Casting
Loc auditor
Driver capt
Ramrod
Animal trainer
Welfare worker
First aid
Caterer
STAND INS
Stunt coord
DETAILS
Release Date:
March 1972
Production Date:
11 January--mid February 1971 in Arizona
Copyright Claimant:
J. Cornelius Crean Films, Inc.
Copyright Date:
8 May 1971
Copyright Number:
LP49342
Physical Properties:
Sound
Color
CFI
Duration(in mins):
98
MPAA Rating:
G
Country:
United States
Language:
English
PCA No:
22934
SYNOPSIS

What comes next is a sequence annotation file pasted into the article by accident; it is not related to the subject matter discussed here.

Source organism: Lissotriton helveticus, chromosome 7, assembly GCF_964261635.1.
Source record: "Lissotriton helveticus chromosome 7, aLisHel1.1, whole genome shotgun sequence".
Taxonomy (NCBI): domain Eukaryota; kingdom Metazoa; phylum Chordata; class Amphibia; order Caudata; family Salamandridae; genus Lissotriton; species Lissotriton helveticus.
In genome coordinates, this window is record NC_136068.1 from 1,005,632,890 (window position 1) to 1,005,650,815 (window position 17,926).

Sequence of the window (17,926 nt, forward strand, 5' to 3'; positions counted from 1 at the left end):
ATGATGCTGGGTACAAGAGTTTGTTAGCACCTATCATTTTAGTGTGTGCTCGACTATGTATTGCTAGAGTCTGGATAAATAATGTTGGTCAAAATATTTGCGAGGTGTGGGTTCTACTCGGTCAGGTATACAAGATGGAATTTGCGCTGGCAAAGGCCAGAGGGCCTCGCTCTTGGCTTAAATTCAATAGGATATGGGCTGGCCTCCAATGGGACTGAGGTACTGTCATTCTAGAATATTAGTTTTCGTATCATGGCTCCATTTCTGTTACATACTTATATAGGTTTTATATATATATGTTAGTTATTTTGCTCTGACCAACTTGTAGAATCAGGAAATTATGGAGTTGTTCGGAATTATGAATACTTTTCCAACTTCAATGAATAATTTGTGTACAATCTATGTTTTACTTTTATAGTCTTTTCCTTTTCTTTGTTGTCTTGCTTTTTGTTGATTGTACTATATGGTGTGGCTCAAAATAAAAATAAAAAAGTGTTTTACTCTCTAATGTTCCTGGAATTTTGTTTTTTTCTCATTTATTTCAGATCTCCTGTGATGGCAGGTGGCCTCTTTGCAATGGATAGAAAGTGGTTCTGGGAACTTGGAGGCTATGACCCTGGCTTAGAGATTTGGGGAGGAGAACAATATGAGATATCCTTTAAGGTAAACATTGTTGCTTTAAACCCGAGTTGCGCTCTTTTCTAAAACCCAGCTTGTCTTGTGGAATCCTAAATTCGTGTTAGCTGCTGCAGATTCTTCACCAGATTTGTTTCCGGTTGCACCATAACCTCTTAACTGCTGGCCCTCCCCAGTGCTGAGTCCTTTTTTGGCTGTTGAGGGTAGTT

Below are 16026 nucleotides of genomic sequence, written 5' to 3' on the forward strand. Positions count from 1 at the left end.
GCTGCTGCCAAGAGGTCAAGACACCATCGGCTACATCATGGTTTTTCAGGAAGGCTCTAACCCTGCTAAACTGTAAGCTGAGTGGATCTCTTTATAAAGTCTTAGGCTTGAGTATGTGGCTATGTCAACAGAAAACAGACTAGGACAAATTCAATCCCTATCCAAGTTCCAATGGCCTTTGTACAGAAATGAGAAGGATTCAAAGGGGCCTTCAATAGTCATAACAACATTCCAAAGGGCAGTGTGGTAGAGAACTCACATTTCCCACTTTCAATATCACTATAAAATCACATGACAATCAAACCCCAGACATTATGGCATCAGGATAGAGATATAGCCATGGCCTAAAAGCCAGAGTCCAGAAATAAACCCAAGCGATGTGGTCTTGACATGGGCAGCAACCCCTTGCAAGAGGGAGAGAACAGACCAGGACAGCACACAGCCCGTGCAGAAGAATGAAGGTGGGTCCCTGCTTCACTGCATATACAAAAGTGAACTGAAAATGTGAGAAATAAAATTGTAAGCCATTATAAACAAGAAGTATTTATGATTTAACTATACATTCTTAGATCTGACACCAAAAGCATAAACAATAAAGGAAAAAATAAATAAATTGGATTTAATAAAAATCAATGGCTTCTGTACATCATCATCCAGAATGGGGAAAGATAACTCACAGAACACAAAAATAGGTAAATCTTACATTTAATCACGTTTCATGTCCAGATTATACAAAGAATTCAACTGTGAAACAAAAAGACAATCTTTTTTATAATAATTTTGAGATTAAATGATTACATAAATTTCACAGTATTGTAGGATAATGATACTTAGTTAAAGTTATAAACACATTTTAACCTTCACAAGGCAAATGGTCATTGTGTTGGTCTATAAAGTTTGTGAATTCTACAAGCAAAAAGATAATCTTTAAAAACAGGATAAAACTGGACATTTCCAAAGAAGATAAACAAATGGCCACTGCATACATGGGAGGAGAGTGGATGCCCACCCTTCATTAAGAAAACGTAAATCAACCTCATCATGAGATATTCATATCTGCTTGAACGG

A few years after the Civil War, black former Union cavalryman Caleb Revers, his wife Ivy and young son Billy struggle to turn their fourteen acres of rock-covered property into a working farm. Determined to acquire a horse to help with the arduous labor, Caleb hastily responds when his neighbor, Mr. Atkins, summons him to tend to his sick horse Jubal. After several days, Atkins decides to put Jubal out of his misery, but Caleb pleads to be allowed to take Jubal if he can get the animal to stand. Respecting Caleb’s work ethic and knowledge of animals, Atkins agrees and by the next morning, Caleb has revived Jubal enough to trot him back to the farm. When Jubal has recovered sufficiently, Caleb and Billy continue clearing their fields of boulders and fallen trees. Although white locals harass Caleb because he owns property and fought for the Union, the threats increase when rumors spread that Caleb stole Jubal. Both Caleb and Ivy resist the threats and attacks on the farm. One afternoon while Caleb is working away from the house, Billy promises Jubal a day off and walks him into the small local town where several adults as well as children criticize the boy for having a horse when many whites and Mexicans do not. Invited to play with some boys, Billy ties Jubal up and joins the group only to be taunted and beaten up. Horrified to find Jubal missing afterward, Billy goes home to report the horse’s theft. Certain that a horse thief would head for the safety of Mexico and that Jubal is ... +